This is the time of year to get out and to the park. This is my favorite time of day. I load up the kids, pack a book on tape if I think there is the slightest chance they may fall asleep during the walk, and make our way down to the local playground. My eight – six – and four year olds are excited and I’ll be crossing workout off my to-do list. Yep, I will be moving too. This isn’t time for me to sit on a bench and read, talk, or yawn wondering how many more times the slide can produce such a gleeful sound. Why should I wonder…why not find out?
In my line of work I repeatedly hear, “I’m just too busy to spend time working out.” We’ve all heard obesity is on the rise. Childhood obesity is steadily climbing, and is a risk factor in many diseases. According to the University of California, Irvine Medical Center, Type II diabetes is on the rise in children. “Known as “adult onset” diabetes because it usually affects people over 50, the disease is afflicting children as young as 4”, for many Type II diabetes is linked closely to obesity and inactivity. Fortunately, obesity in most cases is preventable, but yields enormous health risks if left unattended, and people aren’t listening. They continue to blame someone else for the extra weight they are packing around; just look at the newest trend in lawsuits and petitions to claim obesity as a disease along the lines of AIDS. Instead we can change our lives. We have the power to create a better quality of life just by moving our bodies.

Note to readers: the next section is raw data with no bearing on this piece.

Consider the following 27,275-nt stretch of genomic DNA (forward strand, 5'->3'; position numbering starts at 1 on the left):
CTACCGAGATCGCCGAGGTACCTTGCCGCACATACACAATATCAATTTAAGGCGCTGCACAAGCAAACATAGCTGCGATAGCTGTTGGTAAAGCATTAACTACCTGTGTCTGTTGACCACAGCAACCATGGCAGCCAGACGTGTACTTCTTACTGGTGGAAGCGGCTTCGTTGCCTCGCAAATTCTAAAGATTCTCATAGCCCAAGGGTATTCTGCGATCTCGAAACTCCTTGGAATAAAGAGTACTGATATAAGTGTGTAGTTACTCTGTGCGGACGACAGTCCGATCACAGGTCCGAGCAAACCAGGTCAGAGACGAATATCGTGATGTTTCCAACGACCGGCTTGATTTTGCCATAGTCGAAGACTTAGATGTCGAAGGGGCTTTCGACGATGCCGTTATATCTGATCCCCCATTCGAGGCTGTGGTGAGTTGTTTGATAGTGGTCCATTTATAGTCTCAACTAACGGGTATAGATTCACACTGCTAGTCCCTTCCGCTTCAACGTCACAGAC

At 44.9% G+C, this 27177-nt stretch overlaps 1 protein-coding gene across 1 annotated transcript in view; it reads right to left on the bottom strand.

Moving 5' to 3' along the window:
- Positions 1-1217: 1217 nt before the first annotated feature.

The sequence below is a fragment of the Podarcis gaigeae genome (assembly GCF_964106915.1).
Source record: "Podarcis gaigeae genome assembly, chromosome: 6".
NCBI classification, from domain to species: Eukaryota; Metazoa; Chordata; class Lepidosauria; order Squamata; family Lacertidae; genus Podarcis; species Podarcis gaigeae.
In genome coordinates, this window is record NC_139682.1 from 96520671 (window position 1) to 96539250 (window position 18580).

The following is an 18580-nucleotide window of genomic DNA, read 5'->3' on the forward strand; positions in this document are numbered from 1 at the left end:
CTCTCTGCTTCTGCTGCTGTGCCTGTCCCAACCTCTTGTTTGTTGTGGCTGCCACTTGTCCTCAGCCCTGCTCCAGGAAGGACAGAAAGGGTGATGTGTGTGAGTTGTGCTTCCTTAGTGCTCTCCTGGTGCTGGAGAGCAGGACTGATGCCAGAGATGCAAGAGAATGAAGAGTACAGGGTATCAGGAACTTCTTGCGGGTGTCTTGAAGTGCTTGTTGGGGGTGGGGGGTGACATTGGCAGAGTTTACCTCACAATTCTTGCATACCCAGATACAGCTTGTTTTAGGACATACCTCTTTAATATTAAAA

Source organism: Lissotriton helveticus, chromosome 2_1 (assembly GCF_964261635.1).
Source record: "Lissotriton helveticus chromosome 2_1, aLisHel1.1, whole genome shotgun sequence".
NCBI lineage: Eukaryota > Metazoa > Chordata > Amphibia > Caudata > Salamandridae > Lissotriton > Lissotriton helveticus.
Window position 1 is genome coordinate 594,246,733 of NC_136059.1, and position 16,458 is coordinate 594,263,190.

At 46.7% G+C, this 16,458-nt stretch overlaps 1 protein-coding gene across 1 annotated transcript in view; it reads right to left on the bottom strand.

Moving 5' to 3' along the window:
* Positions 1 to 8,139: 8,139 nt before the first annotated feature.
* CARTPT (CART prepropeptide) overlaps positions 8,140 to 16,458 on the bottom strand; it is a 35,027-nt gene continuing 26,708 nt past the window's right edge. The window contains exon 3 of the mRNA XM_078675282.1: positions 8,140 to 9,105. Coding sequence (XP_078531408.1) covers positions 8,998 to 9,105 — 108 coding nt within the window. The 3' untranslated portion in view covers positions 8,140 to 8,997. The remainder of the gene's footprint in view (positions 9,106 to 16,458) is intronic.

So, next time you make a trip to the park, play with your kids, run, jump, pull-up! Research shows a correlation between parent-child activity behaviors. Study after study show links between parent activity levels and their children’s activity levels. Being active is not only going to benefit you, it will directly influence your child’s attitudes about activity and their lifestyle choices for the rest of their life. If that isn’t reason to move, I don’t know what is.
Check out my Youtube Channel for ideas on home exercises. Then adapt them to your park setting.
Next time you visit the park,(children optional); try these moves:
Pay attention to the muscles you are working. Exhale as you complete the exertion or work phase of the movement, and keep proper alignment. Maintain core (abdominal and back) strength to protect your spine as you work, and lastly have a great time – your kids won’t be the only ones begging to head for the park once you’ve become a player, too.
Entire Lower Body~
Determine the approximate distance you’ll be walking to get to the playground. Divide that number into six sections. Begin by walking one section. Follow that with walking lunges for one section, repeat until you’ve reached the park. If your sections are large, do 10 walking lunges at a time, rest by walking, do 10 more, repeat until you’ve completed the section.